Is the EU detrimental to market economic reforms?
Professor Karsten Staehr’s favourite paper deals with the effect that closeness to the EU has on reforms in a country.
On the notice board of TUT’s Department of Finance and Economics there is a cartoon depicting a classroom, where both the professor and the students are staring at a student, who is lying on the floor, obviously not feeling well. The caption reads: “Professor Staehr reached a life-long goal – to bore a student to death.”
In real life such a scenario does not seem too likely, however, as Karsten Staehr, who is a Danish national, certainly belongs to the livelier and more expressive school of economics professors. And, he is also one of the most cited macroeconomists in Estonia. Staehr himself is a bit dismissive of this honour. “I have some bad papers that are cited, yeah,” he says. “The rule is that the papers I like the most are neither read nor cited, while those I like less are read and cited.”
One of his own favourites is a paper about how a country’s closeness to the EU is tied to democratic and economic freedoms in the country. Staehr found out that when one of the 27 post-communist countries has been getting closer to the EU, the democratic reforms typically advanced, while market economic reforms regressed – perhaps as a result of regulation that had to be harmonised with the EU. “I don’t think it’s read by anybody, at least it’s not cited by anybody,” is Staehr’s bittersweet comment.
This paper belongs to one of three fields that Staehr is mainly researching, namely political economy, where he particular deals with the question why some countries have pursued one kind of economic policy but others have chosen a different path. Another of his focus areas is macroeconomics and monetary economics, where he works on inflation dynamics, why different countries were hit differently by the global financial crisis and why some countries, in particular Baltic States, are very sensitive to economic shocks.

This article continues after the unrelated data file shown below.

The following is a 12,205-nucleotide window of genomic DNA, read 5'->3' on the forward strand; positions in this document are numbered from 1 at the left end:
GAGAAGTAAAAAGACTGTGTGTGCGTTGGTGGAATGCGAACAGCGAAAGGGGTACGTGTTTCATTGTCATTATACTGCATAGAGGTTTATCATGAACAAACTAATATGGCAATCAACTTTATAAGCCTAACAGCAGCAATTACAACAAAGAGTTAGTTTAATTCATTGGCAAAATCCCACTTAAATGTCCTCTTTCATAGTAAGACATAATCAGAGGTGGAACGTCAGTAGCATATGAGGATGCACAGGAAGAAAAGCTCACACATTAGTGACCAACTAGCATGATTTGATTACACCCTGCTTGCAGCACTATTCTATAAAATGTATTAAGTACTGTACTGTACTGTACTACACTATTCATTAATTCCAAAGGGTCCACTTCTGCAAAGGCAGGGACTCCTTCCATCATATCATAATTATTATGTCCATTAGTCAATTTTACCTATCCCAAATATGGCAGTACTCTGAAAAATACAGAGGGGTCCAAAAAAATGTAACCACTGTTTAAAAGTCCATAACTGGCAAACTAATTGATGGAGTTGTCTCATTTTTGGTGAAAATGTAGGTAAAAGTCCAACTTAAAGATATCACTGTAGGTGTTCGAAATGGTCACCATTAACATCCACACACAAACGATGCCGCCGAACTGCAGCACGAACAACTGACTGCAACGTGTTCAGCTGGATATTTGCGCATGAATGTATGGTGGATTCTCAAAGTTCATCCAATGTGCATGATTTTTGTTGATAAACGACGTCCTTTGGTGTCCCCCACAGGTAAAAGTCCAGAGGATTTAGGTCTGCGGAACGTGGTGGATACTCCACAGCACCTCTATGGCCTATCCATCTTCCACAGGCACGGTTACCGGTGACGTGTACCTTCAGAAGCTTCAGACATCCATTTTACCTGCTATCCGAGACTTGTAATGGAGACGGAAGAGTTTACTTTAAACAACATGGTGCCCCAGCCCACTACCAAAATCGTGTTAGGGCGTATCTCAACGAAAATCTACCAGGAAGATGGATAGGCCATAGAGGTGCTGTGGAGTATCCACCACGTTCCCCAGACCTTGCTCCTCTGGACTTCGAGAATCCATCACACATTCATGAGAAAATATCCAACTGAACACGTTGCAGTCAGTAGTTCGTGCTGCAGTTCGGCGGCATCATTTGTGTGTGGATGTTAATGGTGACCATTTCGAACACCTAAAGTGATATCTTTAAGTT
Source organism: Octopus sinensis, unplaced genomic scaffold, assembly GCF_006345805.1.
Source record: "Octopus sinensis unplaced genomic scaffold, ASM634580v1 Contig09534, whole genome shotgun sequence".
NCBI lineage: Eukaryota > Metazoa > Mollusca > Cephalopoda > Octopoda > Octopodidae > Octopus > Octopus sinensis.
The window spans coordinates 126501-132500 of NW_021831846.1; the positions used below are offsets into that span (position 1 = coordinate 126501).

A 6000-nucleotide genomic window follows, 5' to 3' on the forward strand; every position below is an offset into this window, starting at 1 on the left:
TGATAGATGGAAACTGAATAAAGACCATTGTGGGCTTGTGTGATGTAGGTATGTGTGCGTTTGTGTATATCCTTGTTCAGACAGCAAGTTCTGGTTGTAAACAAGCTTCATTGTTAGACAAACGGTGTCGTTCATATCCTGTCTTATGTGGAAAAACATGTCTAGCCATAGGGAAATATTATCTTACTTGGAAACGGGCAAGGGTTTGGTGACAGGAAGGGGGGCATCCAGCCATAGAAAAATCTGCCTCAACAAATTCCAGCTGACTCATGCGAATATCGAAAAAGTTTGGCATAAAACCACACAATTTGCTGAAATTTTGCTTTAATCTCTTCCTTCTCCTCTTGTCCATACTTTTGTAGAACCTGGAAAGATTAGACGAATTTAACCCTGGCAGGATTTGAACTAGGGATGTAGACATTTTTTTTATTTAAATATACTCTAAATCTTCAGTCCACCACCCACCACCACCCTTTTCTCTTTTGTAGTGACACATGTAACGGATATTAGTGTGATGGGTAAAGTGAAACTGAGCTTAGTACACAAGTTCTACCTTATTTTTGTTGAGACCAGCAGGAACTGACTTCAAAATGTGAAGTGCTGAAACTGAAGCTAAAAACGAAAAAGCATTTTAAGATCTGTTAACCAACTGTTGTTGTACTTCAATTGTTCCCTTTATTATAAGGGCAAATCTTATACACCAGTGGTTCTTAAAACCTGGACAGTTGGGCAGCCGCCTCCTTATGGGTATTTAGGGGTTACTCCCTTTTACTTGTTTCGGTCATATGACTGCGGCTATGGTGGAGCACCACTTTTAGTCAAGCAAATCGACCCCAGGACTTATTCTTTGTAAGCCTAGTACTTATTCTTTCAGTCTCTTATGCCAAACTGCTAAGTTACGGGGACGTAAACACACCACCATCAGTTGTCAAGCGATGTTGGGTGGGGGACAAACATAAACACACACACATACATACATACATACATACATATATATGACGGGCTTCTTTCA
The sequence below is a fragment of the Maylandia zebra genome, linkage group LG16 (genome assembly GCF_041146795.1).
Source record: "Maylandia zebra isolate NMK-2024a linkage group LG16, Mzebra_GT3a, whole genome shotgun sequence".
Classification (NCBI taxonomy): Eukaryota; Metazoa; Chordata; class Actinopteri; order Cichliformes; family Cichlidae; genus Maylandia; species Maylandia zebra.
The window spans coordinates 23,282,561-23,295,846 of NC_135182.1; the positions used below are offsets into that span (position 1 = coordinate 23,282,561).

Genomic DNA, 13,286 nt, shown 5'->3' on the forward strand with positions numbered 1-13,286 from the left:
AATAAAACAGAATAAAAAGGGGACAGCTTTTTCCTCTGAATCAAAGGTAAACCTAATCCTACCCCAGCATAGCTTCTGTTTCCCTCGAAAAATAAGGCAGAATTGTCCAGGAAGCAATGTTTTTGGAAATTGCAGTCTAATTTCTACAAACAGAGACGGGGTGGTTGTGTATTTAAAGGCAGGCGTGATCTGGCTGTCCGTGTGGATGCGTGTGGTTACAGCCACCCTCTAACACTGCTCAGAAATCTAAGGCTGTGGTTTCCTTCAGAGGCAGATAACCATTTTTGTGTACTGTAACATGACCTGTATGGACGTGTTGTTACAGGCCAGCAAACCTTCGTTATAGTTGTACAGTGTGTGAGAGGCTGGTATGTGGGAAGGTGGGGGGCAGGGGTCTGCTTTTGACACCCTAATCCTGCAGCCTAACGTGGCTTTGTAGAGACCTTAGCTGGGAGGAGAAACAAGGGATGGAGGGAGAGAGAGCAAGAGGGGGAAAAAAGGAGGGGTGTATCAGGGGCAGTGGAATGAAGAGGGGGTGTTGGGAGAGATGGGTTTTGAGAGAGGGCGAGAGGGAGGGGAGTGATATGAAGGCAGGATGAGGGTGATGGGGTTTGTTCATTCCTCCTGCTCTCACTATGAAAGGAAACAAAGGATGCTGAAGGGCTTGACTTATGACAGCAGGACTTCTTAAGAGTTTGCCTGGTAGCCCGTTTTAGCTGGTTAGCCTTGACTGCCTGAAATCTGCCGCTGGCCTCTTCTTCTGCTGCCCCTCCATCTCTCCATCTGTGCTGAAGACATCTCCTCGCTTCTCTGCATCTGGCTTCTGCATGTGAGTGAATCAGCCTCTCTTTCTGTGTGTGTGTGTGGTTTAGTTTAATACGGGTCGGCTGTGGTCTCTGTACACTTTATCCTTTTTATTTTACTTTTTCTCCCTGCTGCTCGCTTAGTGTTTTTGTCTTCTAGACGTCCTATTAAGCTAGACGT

His third interest lies in public finance. At the moment Professor Staehr is finishing an article with Guido Baldi from the DIW in Berlin on the differences in European fiscal policy before and after the global financial crisis. Staehr also has some papers on the Estonian taxation system. With one of his doctoral students he is researching tax evasion and try to estimate the underreporting of income by households with business income in the period of 2002-07. They have found a large extent of underreporting of income but, a bit surprisingly, there is not much difference in the extent of underreporting between the beginning and the end of the period.
Staehr also participates in different research projects when he is invited to do so. This autumn he will be researching the importance of competitiveness. While competitiveness is not easy to define – there are hundreds of definitions for the word and some economists even say no such thing exists – it is very relevant politically at present. “Crisis countries should improve their competitiveness, meaning lowering the salaries of somebody,” Staehr explains the political thinking. So policy measures undertaken in Greece are in large part tied to improving competitiveness. The debate on whether the Baltic countries should have devalued their currencies during the crisis is also based on the assumption that competitiveness matters to some degree.
Staehr knew about the Baltic States already in Soviet times through his grandmother who was interested in the Nordic cause between the two world wars. In 1996-97 he was working in Lithuania. In 2001 he came to teach in Tartu, and shared his time between Estonia, Norway and Denmark. He came to Tallinn in 2006. “When I visit Copenhagen or Oslo, and I return to Estonia, I feel myself at home,” he says – although, he confesses, he still has serious difficulties with the Estonian language.